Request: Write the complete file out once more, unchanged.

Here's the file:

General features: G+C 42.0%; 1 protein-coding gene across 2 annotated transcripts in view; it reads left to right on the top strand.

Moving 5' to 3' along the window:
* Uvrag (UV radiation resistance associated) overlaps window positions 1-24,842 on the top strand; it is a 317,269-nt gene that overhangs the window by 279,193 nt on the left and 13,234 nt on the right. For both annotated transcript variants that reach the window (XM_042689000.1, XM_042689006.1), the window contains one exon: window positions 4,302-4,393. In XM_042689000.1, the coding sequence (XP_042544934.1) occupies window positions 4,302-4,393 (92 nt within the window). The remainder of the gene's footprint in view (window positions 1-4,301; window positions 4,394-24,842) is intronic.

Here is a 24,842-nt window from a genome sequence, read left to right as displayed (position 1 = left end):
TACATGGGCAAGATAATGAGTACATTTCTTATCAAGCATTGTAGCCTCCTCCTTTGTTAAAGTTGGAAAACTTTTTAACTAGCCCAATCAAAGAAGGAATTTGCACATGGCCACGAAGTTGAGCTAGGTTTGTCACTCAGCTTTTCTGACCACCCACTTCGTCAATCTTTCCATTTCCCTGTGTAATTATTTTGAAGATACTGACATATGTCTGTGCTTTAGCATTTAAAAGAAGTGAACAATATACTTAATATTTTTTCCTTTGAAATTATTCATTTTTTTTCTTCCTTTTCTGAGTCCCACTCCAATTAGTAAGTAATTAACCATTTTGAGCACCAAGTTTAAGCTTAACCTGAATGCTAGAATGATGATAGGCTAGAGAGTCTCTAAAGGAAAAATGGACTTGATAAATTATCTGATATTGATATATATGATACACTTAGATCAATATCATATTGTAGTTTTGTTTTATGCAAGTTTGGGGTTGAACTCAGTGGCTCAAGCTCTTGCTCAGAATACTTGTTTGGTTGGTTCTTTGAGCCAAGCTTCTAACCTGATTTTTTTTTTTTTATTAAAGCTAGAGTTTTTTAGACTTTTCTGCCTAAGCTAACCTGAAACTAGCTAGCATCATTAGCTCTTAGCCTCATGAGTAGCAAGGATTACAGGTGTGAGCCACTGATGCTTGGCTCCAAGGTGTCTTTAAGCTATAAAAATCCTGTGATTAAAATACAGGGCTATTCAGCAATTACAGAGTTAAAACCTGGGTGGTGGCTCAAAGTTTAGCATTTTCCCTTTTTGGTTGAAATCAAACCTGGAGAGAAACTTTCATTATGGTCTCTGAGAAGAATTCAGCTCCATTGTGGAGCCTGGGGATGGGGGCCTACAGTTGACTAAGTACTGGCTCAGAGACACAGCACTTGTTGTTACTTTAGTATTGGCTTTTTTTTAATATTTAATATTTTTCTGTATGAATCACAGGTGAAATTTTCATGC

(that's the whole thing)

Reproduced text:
General features: G+C 42.0%; 1 protein-coding gene across 2 annotated transcripts in view; it reads left to right on the top strand.

Moving 5' to 3' along the window:
* Uvrag (UV radiation resistance associated) overlaps window positions 1-24,842 on the top strand; it is a 317,269-nt gene that overhangs the window by 279,193 nt on the left and 13,234 nt on the right. For both annotated transcript variants that reach the window (XM_042689000.1, XM_042689006.1), the window contains one exon: window positions 4,302-4,393. In XM_042689000.1, the coding sequence (XP_042544934.1) occupies window positions 4,302-4,393 (92 nt within the window). The remainder of the gene's footprint in view (window positions 1-4,301; window positions 4,394-24,842) is intronic.

Here is a 24,842-nt window from a genome sequence, read left to right as displayed (position 1 = left end):
TACATGGGCAAGATAATGAGTACATTTCTTATCAAGCATTGTAGCCTCCTCCTTTGTTAAAGTTGGAAAACTTTTTAACTAGCCCAATCAAAGAAGGAATTTGCACATGGCCACGAAGTTGAGCTAGGTTTGTCACTCAGCTTTTCTGACCACCCACTTCGTCAATCTTTCCATTTCCCTGTGTAATTATTTTGAAGATACTGACATATGTCTGTGCTTTAGCATTTAAAAGAAGTGAACAATATACTTAATATTTTTTCCTTTGAAATTATTCATTTTTTTTCTTCCTTTTCTGAGTCCCACTCCAATTAGTAAGTAATTAACCATTTTGAGCACCAAGTTTAAGCTTAACCTGAATGCTAGAATGATGATAGGCTAGAGAGTCTCTAAAGGAAAAATGGACTTGATAAATTATCTGATATTGATATATATGATACACTTAGATCAATATCATATTGTAGTTTTGTTTTATGCAAGTTTGGGGTTGAACTCAGTGGCTCAAGCTCTTGCTCAGAATACTTGTTTGGTTGGTTCTTTGAGCCAAGCTTCTAACCTGATTTTTTTTTTTTTATTAAAGCTAGAGTTTTTTAGACTTTTCTGCCTAAGCTAACCTGAAACTAGCTAGCATCATTAGCTCTTAGCCTCATGAGTAGCAAGGATTACAGGTGTGAGCCACTGATGCTTGGCTCCAAGGTGTCTTTAAGCTATAAAAATCCTGTGATTAAAATACAGGGCTATTCAGCAATTACAGAGTTAAAACCTGGGTGGTGGCTCAAAGTTTAGCATTTTCCCTTTTTGGTTGAAATCAAACCTGGAGAGAAACTTTCATTATGGTCTCTGAGAAGAATTCAGCTCCATTGTGGAGCCTGGGGATGGGGGCCTACAGTTGACTAAGTACTGGCTCAGAGACACAGCACTTGTTGTTACTTTAGTATTGGCTTTTTTTTAATATTTAATATTTTTCTGTATGAATCACAGGTGAAATTTTCATGC